It's a little late though to walk back this 'office' clarifying event for the updated Open Door Policy. Mark Shields and other problem finders like him find something to admire in the Murtha's problem identifying "leadership." Whether it was Shields or some other 'office" grumbler that headlined his column "The Democrats get a face", matters not. The man (Shields) who said, at some opportune time, on Lehrer News Hour sometime in 2004 that he didn't know anyone who was going to vote for Bush, knows how to focus on what is important in his own little world -- the person and not the suggestion. Why, Murtha is a career employee of some type or another so "he knows the problem" and if anyone knows how to identify a problem it's a career employee. "Heck, he was employee of the month, two times!", and is always willing to go pick up the lunch order.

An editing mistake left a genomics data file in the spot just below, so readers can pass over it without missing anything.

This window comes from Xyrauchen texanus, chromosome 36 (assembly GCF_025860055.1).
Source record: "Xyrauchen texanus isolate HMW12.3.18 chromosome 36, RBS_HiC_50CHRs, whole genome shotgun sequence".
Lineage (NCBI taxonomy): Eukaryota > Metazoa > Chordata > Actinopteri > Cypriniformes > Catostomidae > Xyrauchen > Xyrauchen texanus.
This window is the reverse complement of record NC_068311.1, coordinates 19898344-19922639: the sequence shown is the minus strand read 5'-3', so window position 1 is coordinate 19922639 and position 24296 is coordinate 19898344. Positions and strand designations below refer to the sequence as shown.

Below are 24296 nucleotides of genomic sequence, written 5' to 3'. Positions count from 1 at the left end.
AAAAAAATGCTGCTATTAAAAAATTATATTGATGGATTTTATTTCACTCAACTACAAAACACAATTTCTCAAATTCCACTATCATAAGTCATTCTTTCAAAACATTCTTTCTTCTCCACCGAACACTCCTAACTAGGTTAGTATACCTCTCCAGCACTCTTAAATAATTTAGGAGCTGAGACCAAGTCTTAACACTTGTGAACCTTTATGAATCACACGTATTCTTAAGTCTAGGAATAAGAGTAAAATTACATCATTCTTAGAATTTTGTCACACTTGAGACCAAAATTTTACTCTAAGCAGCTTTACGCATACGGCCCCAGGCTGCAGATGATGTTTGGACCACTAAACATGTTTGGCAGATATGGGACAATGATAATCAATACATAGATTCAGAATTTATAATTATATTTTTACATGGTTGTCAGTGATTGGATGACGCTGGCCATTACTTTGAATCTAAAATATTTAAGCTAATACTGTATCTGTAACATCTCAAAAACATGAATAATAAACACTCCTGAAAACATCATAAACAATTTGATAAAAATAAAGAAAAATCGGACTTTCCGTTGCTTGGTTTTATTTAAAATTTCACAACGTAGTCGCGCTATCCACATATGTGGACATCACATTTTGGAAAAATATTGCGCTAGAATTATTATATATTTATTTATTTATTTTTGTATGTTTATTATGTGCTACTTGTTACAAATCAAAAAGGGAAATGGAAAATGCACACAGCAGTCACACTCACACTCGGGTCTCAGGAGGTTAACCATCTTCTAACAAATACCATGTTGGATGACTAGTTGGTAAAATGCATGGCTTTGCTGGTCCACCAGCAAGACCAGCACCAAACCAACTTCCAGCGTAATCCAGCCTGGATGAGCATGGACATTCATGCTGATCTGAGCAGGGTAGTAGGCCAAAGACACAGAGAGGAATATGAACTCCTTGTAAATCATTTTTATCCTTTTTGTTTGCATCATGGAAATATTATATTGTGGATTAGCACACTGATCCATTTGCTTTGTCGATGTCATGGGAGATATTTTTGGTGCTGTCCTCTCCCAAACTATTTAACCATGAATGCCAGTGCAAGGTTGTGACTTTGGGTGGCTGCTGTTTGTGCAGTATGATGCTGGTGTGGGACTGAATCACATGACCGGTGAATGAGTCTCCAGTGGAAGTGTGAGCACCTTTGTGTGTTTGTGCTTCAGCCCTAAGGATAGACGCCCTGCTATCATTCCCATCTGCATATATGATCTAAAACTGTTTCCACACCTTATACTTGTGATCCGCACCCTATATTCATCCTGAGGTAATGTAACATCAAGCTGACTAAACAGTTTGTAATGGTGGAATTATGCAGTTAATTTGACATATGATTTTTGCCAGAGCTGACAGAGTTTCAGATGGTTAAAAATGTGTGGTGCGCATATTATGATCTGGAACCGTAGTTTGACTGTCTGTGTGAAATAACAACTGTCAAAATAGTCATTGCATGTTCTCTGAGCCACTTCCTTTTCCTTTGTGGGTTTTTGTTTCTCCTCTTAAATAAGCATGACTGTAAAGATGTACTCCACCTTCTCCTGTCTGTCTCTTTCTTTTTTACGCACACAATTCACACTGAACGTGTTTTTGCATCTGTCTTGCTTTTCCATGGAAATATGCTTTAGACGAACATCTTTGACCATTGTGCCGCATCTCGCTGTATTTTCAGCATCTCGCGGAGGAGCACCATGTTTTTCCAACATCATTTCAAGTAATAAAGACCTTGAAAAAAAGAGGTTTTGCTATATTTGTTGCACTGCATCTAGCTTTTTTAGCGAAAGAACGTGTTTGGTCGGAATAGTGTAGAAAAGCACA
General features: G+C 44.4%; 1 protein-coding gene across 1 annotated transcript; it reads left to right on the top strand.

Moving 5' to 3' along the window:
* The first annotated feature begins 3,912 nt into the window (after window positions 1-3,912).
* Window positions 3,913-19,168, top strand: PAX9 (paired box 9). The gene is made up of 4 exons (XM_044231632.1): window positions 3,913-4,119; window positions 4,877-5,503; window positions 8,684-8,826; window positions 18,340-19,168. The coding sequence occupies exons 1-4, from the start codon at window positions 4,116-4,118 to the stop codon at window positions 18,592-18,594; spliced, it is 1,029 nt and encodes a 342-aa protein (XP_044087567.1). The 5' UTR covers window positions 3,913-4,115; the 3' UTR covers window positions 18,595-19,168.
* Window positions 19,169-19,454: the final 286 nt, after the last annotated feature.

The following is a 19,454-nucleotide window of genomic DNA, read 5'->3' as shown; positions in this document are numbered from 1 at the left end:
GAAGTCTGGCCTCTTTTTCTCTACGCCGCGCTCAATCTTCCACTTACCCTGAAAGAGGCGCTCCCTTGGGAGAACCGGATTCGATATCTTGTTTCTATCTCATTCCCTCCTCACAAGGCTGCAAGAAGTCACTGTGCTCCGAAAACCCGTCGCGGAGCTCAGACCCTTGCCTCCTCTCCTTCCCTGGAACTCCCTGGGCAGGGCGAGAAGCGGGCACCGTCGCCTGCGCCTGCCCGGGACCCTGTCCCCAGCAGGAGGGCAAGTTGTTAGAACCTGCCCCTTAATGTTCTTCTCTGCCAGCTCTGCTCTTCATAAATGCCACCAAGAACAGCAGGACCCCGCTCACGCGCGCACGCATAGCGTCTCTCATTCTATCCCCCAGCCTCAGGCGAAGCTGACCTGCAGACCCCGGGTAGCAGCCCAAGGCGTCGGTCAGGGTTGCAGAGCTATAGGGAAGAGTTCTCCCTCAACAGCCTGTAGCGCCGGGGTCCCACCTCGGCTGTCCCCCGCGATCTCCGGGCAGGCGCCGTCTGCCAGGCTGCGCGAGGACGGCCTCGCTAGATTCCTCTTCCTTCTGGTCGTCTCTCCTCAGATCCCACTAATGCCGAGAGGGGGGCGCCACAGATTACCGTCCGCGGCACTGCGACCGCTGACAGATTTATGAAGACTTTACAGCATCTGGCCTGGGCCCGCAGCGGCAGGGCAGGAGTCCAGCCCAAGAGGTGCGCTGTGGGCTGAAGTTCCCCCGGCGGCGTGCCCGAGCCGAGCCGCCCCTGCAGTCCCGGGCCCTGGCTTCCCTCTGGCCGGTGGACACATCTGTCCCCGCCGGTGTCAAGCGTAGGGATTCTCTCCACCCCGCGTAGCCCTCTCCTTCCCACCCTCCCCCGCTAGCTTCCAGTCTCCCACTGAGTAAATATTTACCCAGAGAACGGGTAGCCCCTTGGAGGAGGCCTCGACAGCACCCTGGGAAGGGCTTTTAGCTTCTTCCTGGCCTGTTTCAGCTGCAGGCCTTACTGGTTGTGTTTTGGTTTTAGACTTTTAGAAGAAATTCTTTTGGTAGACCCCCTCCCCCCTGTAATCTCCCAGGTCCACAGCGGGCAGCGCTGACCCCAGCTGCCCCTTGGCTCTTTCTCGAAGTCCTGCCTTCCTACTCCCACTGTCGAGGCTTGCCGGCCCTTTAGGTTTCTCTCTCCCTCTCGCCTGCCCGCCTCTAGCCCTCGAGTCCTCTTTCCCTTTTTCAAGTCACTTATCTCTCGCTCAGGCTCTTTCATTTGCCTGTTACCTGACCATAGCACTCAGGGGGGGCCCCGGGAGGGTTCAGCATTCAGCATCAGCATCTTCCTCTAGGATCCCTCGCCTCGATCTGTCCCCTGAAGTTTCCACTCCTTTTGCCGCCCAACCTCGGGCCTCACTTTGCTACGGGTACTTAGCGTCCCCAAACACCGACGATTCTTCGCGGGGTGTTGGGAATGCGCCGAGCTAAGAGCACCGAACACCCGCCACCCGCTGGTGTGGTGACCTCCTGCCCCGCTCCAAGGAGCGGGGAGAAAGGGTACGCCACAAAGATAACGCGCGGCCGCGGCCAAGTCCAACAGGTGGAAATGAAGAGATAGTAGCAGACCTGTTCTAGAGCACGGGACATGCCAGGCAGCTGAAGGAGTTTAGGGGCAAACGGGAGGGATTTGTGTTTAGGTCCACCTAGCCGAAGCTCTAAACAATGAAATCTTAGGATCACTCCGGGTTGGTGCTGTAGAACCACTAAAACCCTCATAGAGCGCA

Heaven forbid the grumblers might actually focus on the problem or stop to consider whether suggested solution is sensible enough to end their year-end bonus much less their continued employment. Good old Murtha, he's the man! Boy, is he likable.
I never spent much time with the grumbler crowd in the office, usually hanging with the, "chuckle at the grumblers" folks, and was fortunate to have folks that worked with me that had the same nose to the grindstone attitude, those who saw a problem, fixed it and went on. (Darned if I wasn't fortunate enough to have ones that complained that I said "Please" and "Thank you" too much.)
But having May stoke my memories of the office grumblers that I've waxed nostalgic about didn't leave me without some about top management, too. While you always have grumblers working the rounds in an office, when the business seems to be in a holding pattern it becomes fertile ground for the grumblers and if you don't work the land, those grumblers grow like weeds. Management must maintain the initiative by making the effort to show that there is progress. If you don't, it's trouble.